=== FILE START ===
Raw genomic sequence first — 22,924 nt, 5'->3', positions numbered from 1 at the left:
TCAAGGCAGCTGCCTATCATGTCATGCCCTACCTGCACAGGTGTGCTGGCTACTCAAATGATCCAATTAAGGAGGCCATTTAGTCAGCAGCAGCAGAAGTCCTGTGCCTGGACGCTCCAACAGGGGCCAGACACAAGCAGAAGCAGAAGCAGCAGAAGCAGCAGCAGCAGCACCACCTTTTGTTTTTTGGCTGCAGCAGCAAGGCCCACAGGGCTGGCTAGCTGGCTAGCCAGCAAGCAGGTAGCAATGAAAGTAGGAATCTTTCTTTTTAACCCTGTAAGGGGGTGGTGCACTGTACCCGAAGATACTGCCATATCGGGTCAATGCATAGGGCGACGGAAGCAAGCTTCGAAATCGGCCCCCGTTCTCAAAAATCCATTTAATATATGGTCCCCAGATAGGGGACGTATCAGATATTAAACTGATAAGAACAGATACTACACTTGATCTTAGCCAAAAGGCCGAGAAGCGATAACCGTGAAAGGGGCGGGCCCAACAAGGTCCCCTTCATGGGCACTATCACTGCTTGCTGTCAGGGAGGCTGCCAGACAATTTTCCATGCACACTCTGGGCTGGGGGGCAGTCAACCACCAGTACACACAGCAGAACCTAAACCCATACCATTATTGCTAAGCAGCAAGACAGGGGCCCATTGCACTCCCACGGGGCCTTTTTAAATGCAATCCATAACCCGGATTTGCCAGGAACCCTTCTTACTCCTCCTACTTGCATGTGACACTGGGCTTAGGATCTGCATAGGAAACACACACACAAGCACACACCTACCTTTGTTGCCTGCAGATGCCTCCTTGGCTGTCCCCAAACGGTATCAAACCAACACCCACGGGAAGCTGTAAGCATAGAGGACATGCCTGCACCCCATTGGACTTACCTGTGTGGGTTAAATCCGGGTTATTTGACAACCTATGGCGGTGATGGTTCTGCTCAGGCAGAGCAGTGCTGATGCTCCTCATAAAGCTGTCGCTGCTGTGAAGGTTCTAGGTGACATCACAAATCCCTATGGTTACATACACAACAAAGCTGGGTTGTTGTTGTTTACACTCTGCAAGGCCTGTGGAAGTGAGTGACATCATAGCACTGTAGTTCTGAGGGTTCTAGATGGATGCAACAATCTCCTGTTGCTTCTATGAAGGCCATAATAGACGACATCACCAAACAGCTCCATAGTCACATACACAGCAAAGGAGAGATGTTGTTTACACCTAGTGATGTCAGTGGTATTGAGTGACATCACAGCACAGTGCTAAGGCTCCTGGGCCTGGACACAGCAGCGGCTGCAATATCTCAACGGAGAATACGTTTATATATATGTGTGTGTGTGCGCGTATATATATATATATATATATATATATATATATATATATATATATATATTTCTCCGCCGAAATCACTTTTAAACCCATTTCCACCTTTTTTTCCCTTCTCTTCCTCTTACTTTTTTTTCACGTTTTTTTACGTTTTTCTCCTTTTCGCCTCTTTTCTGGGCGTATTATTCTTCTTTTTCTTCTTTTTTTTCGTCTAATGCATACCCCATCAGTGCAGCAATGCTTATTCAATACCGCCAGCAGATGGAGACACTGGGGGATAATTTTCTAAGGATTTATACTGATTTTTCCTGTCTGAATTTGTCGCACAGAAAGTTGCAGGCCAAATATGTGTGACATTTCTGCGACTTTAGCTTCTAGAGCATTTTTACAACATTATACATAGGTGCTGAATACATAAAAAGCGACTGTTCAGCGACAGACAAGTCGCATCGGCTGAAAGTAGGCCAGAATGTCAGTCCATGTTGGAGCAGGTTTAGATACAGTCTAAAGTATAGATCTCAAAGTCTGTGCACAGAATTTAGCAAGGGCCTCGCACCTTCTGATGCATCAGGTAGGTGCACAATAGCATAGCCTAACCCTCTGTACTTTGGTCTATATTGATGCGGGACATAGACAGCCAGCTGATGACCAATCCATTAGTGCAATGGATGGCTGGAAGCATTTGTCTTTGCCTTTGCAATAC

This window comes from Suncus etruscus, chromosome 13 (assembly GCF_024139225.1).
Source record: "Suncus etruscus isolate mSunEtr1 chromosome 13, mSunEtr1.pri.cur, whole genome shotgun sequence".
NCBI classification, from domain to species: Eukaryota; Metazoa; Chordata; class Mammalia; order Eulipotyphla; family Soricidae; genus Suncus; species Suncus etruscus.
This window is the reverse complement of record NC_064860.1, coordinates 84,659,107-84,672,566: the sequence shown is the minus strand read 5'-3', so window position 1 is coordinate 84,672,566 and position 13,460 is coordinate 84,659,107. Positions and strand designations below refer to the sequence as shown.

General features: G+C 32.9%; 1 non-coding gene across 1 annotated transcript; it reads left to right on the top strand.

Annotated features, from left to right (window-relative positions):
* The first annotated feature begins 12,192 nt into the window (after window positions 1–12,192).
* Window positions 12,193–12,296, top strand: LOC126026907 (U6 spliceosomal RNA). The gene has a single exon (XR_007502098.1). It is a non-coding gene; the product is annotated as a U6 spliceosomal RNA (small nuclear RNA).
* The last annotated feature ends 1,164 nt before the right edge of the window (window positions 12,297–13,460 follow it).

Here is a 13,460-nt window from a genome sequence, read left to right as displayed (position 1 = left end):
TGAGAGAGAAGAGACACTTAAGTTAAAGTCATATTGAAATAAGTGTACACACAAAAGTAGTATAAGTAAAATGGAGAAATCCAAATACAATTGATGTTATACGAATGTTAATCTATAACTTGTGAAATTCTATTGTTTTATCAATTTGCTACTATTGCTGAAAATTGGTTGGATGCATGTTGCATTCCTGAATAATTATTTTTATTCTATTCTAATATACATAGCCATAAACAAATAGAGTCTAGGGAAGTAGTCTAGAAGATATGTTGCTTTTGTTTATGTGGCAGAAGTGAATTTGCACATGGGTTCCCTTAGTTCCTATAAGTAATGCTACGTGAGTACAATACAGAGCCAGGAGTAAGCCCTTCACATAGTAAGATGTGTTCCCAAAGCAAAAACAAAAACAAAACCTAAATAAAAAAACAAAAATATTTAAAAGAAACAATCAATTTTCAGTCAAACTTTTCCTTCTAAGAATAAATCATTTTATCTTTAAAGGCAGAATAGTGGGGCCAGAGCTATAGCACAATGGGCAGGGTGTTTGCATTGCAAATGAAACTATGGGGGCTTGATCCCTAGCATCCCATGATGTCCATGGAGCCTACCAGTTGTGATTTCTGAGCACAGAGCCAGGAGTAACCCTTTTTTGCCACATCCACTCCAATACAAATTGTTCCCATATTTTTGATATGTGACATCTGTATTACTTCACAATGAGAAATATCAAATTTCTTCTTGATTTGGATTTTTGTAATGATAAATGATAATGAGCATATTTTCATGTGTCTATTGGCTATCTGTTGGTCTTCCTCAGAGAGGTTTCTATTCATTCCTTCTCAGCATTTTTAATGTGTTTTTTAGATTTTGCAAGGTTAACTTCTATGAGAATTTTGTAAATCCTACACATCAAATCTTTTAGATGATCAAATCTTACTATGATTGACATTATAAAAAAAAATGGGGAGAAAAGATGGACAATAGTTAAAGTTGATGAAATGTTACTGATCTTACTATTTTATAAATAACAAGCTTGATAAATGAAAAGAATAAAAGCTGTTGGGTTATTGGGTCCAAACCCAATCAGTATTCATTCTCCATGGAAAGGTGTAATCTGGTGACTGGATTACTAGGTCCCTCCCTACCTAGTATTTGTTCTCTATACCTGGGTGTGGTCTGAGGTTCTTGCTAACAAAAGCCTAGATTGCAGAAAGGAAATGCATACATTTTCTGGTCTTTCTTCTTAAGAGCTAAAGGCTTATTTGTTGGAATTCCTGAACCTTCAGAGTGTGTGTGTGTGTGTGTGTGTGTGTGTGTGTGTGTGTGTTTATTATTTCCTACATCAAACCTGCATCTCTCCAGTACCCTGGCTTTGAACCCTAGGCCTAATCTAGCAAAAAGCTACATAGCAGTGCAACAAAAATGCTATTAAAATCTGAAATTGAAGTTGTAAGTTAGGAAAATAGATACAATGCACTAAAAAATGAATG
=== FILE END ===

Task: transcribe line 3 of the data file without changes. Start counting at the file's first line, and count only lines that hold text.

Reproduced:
This window comes from Suncus etruscus, chromosome 13 (assembly GCF_024139225.1).